Journal: AJNR. American journal of neuroradiology
Degenerative changes are commonly found in spine imaging but often occur in pain-free individuals as well as those with back pain. We sought to estimate the prevalence, by age, of common degenerative spine conditions by performing a systematic review studying the prevalence of spine degeneration on imaging in asymptomatic individuals.
Despite availability of advanced imaging, distinguishing radiation necrosis from recurrent brain tumors noninvasively is a big challenge in neuro-oncology. Our aim was to determine the feasibility of radiomic (computer-extracted texture) features in differentiating radiation necrosis from recurrent brain tumors on routine MR imaging (gadolinium T1WI, T2WI, FLAIR).
There is significant interest in whether diffusion-weighted MR imaging indices, such as the minimum apparent diffusion coefficient, may be useful clinically for preoperative tumor grading and treatment planning. To help establish the pathologic correlate of minimum ADC, we undertook a study investigating the relationship between minimum ADC and maximum FDOPA PET uptake in patients with newly diagnosed glioblastoma multiforme.
This article provides an overview of phase-contrast and time-spatial labeling inversion pulse MR imaging techniques to assess CSF movement in the CNS under normal and pathophysiologic situations. Phase-contrast can quantitatively measure stroke volume in selected regions, notably the aqueduct of Sylvius, synchronized to the heartbeat. Judicious fine-tuning of the technique is needed to achieve maximal temporal resolution, and it has limited visualization of CSF motion in many CNS regions. Phase-contrast is frequently used to evaluate those patients with suspected normal pressure hydrocephalus and a Chiari I malformation. Correlation with successful treatment outcome has been problematic. Time-spatial labeling inversion pulse, with a high signal-to-noise ratio, assesses linear and turbulent motion of CSF anywhere in the CNS. Time-spatial labeling inversion pulse can qualitatively visualize whether CSF flows between 2 compartments and determine whether there is flow through the aqueduct of Sylvius or a new surgically created stoma. Cine images reveal CSF linear and turbulent flow patterns.
“Transcriptionally different” medulloblastoma groups are associated with specific signaling pathway abnormalities; hence, they may present with distinct imaging manifestations. In this study, we sought to describe the MR imaging features of wingless-type-subgroup medulloblastomas with embryologic correlations.
Radiologically isolated syndrome describes asymptomatic individuals with incidental radiologic abnormalities suggestive of multiple sclerosis. Recent studies have demonstrated that >40% of white matter lesions in MS (and often substantially more) have visible central veins on MR imaging. This “central vein sign” reflects perivenous inflammatory demyelination and can assist in differentiating MS from other white matter disorders. We therefore hypothesized that >40% of white matter lesions in cases of radiologically isolated syndrome would show the central vein sign.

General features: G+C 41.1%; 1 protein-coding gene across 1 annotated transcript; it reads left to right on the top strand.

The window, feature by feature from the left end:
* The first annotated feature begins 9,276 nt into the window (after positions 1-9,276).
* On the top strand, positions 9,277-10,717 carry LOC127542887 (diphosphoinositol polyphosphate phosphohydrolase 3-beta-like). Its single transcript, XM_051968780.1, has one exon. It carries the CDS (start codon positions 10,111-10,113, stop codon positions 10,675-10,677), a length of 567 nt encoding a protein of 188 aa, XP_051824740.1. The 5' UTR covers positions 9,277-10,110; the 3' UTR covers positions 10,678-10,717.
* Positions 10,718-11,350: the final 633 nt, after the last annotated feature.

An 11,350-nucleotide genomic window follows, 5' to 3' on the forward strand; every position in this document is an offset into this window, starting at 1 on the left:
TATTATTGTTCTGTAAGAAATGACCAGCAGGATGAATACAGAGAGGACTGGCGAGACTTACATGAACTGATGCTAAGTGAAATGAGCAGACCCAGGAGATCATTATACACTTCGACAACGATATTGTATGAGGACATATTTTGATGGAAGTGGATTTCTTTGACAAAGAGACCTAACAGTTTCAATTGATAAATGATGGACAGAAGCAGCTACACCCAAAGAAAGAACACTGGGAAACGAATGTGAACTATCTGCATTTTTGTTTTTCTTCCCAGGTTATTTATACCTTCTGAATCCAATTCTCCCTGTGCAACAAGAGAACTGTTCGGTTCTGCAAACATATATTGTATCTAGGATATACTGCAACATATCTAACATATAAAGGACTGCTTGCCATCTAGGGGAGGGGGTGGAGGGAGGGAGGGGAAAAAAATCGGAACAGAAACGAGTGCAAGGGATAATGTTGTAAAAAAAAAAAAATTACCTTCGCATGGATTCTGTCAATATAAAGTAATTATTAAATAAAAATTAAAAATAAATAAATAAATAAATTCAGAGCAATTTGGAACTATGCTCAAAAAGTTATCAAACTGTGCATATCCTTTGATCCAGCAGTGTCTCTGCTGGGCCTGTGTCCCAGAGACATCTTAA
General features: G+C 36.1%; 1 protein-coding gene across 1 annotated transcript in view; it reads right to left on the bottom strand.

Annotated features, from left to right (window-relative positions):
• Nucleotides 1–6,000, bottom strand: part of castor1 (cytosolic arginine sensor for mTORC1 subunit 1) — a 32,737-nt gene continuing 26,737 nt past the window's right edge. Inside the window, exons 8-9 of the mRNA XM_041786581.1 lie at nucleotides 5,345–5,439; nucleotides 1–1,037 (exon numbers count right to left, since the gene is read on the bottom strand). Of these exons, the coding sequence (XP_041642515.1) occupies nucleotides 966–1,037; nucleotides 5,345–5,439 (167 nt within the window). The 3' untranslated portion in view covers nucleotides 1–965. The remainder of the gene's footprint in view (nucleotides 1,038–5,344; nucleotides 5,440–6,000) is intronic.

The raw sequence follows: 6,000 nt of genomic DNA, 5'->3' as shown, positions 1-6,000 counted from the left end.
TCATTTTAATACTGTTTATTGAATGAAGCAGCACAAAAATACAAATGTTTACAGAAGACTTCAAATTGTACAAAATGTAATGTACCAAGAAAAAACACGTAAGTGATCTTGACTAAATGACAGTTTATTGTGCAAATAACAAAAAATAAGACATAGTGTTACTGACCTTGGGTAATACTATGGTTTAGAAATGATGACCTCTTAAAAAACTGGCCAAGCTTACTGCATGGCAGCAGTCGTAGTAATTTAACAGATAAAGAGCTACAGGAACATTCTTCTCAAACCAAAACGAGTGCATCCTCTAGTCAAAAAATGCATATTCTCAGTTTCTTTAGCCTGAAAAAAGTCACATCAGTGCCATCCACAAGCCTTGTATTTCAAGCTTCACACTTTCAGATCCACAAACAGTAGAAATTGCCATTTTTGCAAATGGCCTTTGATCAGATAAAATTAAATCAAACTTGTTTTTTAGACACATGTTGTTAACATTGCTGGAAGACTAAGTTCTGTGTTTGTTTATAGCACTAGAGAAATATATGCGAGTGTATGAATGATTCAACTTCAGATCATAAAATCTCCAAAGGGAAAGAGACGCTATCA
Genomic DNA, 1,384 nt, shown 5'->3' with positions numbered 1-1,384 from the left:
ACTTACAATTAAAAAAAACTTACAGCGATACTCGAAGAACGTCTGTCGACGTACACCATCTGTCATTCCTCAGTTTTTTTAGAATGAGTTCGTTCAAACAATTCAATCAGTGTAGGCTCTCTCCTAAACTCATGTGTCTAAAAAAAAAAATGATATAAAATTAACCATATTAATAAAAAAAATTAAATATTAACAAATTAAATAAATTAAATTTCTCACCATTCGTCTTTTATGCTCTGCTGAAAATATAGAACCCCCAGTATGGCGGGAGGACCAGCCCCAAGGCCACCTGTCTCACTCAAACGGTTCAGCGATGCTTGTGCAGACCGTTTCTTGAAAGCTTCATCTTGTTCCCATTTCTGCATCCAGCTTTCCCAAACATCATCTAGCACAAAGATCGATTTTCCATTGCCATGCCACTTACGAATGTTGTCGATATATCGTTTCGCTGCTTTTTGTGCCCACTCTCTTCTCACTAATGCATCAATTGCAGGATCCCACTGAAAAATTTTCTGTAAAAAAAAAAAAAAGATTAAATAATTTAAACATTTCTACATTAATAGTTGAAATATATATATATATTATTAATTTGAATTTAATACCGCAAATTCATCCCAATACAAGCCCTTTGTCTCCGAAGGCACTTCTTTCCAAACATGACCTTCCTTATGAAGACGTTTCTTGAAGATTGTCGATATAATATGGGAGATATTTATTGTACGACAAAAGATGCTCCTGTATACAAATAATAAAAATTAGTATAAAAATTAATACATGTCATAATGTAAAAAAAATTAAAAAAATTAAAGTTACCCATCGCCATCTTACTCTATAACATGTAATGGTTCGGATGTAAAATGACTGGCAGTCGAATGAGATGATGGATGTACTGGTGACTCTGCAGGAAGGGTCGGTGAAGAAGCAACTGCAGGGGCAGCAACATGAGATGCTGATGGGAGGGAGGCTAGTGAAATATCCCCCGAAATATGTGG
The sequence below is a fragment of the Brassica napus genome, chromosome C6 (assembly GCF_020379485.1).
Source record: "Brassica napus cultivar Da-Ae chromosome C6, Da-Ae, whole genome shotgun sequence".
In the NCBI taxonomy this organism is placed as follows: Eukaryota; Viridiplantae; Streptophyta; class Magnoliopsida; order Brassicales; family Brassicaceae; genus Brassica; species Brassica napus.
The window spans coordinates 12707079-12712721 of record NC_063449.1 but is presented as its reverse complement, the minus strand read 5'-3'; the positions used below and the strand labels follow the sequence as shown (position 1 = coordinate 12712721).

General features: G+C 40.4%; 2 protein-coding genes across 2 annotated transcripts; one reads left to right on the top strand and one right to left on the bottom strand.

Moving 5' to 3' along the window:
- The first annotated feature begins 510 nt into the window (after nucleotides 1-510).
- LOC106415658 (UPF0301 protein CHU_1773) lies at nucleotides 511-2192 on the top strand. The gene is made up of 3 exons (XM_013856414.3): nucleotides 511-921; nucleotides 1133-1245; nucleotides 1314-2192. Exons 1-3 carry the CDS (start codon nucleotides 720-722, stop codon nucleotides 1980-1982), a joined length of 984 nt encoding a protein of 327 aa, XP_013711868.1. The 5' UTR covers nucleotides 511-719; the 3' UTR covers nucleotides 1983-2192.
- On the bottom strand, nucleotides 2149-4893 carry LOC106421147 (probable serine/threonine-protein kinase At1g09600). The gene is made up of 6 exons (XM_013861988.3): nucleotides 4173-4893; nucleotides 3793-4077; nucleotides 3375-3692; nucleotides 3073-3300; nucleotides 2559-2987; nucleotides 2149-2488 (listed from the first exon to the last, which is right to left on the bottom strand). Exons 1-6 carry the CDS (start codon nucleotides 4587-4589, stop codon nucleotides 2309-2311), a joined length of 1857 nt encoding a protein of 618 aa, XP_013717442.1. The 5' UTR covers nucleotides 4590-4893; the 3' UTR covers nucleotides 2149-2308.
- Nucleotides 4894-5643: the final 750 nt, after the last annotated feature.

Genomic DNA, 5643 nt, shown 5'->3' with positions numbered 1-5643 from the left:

Mild traumatic brain injury results in a heterogeneous constellation of deficits and symptoms that persist in a subset of patients. This prospective longitudinal study identifies early diffusion tensor imaging biomarkers of mild traumatic brain injury that significantly relate to outcomes at 1 year following injury.
Reversible vasoconstriction syndrome is a complex of clinical symptoms and angiographic findings, which, while having a mostly benign clinical course, has clinical and imaging overlap with more serious disorders such as vasculitis and aneurysmal SAH and itself includes a minority of patients with fulminant vasoconstriction resulting in severe intracranial complications. Endovascular options for patients with refractory reversible cerebral vasoconstriction syndrome include intra-arterial vasodilator infusion similar to therapy for patients with vasospasm after SAH. To date, only case reports and 1 small series have discussed the utility of intra-arterial vasodilators for the treatment of reversible cerebral vasoconstriction syndrome. We report an additional series of 11 medically refractory cases of presumed or proved reversible cerebral vasoconstriction syndrome successfully treated with intra-arterial verapamil infusion. Furthermore, we propose that the reversal of vasoconstriction, as seen on angiography, could fulfill a diagnostic criterion.
Coronavirus disease 2019 (COVID-19) is an active worldwide pandemic with diverse complications. Stroke as a presentation has not been strongly associated with COVID-19. The authors aimed to retrospectively review a link between COVID-19 and acute stroke.
Various imaging protocols exist for the identification of vessel occlusion and assessment of collateral flow in acute stroke. CT perfusion is particularly popular because the color maps are a striking visual indicator of pathology. Multiphase CTA has similar diagnostic and prognostic ability but requires more expertise to interpret. This article presents a new multiphase CTA display format that incorporates vascular information from all phases of the multiphase CTA series in a single time-variant color map, thereby facilitating multiphase CTA interpretation, particularly for less experienced readers. Exemplary cases of multiphase CTA from this new display format are compared with conventional multiphase CTA, CT perfusion, and follow-up imaging to demonstrate how time-variant multiphase CTA color maps facilitate assessment of collateral flow, detection of distal and multiple intracranial occlusions, differentiation of pseudo-occlusion from real occlusion, and assessment of flow relevance of stenoses, ante- and retrograde flow patterns, and clot permeability.